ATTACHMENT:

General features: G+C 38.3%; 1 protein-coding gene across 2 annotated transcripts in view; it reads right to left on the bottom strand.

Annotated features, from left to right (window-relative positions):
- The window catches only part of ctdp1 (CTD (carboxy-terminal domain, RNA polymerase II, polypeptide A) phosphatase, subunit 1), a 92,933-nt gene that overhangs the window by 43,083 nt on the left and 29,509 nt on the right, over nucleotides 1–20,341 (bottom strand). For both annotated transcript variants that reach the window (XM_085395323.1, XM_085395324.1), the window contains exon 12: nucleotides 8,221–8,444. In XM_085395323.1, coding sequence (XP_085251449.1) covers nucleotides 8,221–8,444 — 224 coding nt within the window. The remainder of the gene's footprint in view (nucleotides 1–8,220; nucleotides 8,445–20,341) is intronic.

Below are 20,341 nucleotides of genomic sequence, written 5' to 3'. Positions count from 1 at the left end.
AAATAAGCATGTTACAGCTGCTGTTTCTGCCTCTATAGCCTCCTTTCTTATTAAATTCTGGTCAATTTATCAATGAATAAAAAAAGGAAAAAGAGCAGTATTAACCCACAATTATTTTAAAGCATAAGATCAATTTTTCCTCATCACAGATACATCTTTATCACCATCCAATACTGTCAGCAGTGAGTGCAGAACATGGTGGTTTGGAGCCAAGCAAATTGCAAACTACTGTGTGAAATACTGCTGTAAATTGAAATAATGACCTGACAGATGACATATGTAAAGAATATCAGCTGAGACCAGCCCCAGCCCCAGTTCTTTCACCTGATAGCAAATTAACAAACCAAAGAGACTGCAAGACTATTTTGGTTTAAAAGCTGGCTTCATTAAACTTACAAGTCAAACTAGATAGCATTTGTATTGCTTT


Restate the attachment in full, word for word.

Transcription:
General features: G+C 38.3%; 1 protein-coding gene across 2 annotated transcripts in view; it reads right to left on the bottom strand.

Annotated features, from left to right (window-relative positions):
- The window catches only part of ctdp1 (CTD (carboxy-terminal domain, RNA polymerase II, polypeptide A) phosphatase, subunit 1), a 92,933-nt gene that overhangs the window by 43,083 nt on the left and 29,509 nt on the right, over nucleotides 1–20,341 (bottom strand). For both annotated transcript variants that reach the window (XM_085395323.1, XM_085395324.1), the window contains exon 12: nucleotides 8,221–8,444. In XM_085395323.1, coding sequence (XP_085251449.1) covers nucleotides 8,221–8,444 — 224 coding nt within the window. The remainder of the gene's footprint in view (nucleotides 1–8,220; nucleotides 8,445–20,341) is intronic.

Below are 20,341 nucleotides of genomic sequence, written 5' to 3'. Positions count from 1 at the left end.
AAATAAGCATGTTACAGCTGCTGTTTCTGCCTCTATAGCCTCCTTTCTTATTAAATTCTGGTCAATTTATCAATGAATAAAAAAAGGAAAAAGAGCAGTATTAACCCACAATTATTTTAAAGCATAAGATCAATTTTTCCTCATCACAGATACATCTTTATCACCATCCAATACTGTCAGCAGTGAGTGCAGAACATGGTGGTTTGGAGCCAAGCAAATTGCAAACTACTGTGTGAAATACTGCTGTAAATTGAAATAATGACCTGACAGATGACATATGTAAAGAATATCAGCTGAGACCAGCCCCAGCCCCAGTTCTTTCACCTGATAGCAAATTAACAAACCAAAGAGACTGCAAGACTATTTTGGTTTAAAAGCTGGCTTCATTAAACTTACAAGTCAAACTAGATAGCATTTGTATTGCTTT